Thursday, June 9, 2011

What is a data structure?

A data structure is encapsulation of data and relevant operations. It is referred to as an Abstract Data Type (ADT), signifying that the actual implementation is left open, subject to satisfying the intended meaning of the operations. For the most part the exact data representation is not presented; rather, all access to the data is through the operations.

The Java class is a perfect model for an ADT. In addition to the encapsulation with accessibility via operations only, the presentation of operations are in the modern object-oriented fashion in which the data takes precedence over the operation.

According to this definition, every Java class is a data structure. However, classically, we have particular interest in the classes which are often termed to be part of the Java collections. In Java terms these are contained in the java.util package. In particular, they are aggregate data structures typically representing unbounded structures whose size is parameterized.

The focus of interest to this class is:
  1. Building data structures.
    • what data to use
    • what operations are of interest
    • how to implement the operations
  2. Comparing and contrasting the efficiency of different implementations
  3. Using data structures to solve difficult algorithmic problems.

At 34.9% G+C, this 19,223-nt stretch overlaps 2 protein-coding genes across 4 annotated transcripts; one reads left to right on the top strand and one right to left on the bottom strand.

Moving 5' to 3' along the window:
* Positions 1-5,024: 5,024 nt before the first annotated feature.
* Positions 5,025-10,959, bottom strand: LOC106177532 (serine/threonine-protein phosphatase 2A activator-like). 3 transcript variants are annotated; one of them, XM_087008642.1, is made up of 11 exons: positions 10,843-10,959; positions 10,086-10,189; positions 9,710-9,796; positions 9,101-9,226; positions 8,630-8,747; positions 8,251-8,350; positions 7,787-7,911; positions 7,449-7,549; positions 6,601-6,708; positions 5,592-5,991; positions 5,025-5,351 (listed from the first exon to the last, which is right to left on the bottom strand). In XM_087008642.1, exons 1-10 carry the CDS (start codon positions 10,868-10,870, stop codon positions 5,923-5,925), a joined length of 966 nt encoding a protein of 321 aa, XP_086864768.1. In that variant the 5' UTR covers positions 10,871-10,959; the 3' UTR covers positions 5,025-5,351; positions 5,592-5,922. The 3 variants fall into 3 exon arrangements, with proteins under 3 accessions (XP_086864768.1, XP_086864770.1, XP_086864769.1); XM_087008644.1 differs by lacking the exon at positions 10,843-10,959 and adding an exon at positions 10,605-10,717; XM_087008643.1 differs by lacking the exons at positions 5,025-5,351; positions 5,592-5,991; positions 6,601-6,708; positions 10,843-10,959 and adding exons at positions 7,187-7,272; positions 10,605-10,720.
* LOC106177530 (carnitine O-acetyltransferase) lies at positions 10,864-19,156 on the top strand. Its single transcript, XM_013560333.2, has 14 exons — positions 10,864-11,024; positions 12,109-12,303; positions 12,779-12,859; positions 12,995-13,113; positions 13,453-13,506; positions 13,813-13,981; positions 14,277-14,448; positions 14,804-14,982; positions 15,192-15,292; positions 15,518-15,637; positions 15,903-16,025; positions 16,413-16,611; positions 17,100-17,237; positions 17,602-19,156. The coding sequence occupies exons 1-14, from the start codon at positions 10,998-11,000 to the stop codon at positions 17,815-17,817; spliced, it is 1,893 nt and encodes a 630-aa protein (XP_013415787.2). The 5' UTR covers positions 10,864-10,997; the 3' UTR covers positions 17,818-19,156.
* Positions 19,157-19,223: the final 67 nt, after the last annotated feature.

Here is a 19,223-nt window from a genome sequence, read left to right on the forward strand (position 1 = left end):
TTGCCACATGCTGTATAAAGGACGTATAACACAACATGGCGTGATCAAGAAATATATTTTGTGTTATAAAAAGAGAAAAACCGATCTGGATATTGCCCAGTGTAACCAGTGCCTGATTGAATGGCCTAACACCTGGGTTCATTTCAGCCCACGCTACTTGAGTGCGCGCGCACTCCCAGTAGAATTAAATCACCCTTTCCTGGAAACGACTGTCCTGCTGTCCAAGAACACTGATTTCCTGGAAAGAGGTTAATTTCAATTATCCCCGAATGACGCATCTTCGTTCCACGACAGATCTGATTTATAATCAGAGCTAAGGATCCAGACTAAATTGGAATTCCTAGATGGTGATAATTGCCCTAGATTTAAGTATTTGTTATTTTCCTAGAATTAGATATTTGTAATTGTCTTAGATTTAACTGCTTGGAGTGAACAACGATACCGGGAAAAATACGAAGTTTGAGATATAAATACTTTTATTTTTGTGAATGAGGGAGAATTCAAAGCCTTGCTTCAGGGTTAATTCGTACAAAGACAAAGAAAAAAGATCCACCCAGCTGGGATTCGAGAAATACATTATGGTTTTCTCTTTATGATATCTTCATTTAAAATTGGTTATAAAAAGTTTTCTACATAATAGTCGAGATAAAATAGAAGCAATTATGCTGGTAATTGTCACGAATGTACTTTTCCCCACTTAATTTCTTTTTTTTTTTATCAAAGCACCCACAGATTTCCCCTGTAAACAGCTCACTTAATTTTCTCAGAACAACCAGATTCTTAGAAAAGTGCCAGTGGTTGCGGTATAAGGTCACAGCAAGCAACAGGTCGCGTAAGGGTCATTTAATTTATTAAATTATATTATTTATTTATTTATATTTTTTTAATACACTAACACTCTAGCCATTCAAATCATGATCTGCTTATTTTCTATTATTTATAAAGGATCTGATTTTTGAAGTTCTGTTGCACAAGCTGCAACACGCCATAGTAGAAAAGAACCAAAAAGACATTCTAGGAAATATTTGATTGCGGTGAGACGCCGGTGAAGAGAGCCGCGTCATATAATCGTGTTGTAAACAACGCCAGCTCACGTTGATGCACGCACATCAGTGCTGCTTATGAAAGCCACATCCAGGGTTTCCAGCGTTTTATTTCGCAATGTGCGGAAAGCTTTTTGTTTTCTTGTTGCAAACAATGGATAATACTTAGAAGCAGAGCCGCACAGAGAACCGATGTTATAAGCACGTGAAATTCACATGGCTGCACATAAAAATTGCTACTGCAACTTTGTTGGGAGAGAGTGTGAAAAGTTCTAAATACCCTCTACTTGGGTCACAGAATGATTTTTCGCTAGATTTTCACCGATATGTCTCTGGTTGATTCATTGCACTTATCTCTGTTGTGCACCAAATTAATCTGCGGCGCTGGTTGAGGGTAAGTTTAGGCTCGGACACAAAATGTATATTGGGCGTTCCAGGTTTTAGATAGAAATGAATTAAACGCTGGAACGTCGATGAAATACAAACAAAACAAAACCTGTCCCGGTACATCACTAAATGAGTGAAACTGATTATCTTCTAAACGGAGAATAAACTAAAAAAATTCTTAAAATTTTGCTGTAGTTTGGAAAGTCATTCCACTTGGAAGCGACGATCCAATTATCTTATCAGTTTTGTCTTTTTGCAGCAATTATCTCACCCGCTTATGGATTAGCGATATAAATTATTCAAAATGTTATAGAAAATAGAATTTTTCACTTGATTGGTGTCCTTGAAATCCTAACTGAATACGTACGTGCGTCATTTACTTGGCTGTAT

There are many factors involved in these pursuits, but we can often pin it down to three things:
  • Simplicity
  • Speed (run-time).
  • Space usage.


This really should be the first consideration. We say time is money, but the "time" may be the amount of time you spend on something, not the time it takes to execute.
  • KISS philosophy: Keep It Simple and Stupid
  • Always use the simplest data structure (dumbest?) first. Try to get a working model. Then build on the model, to make it faster, etc.
  • Don't spend time making something complex so as to speed it up if it won't greatly improve the overall speed.
  • Keep in mind the utility and possible life-cycle of this code so that you're not wasting your time.


This is the second consideration: try to improve the overall speed. There are several considerations:
  • Profiling and tweaking. Try to speed up the most costly operations. For example, in a database algorithm that involves disk and RAM operations, the disc operations are at least 1000 times as costly as the RAM operations, so we want to focus on making the disc operations less costly.
  • If you identify some time-consuming operation, look for an order-of-magnitude improvement, e.g., going from quadratic time to linear time. This is difficult and involves finding a better data structure and/or better algorithm.

Space efficiency

Advanced data structures usually require extra storage to hold information about the structure which can be used for efficient processing. Usually this features is considered last, but in data-intensive data structures, say, for a database, it is crucial.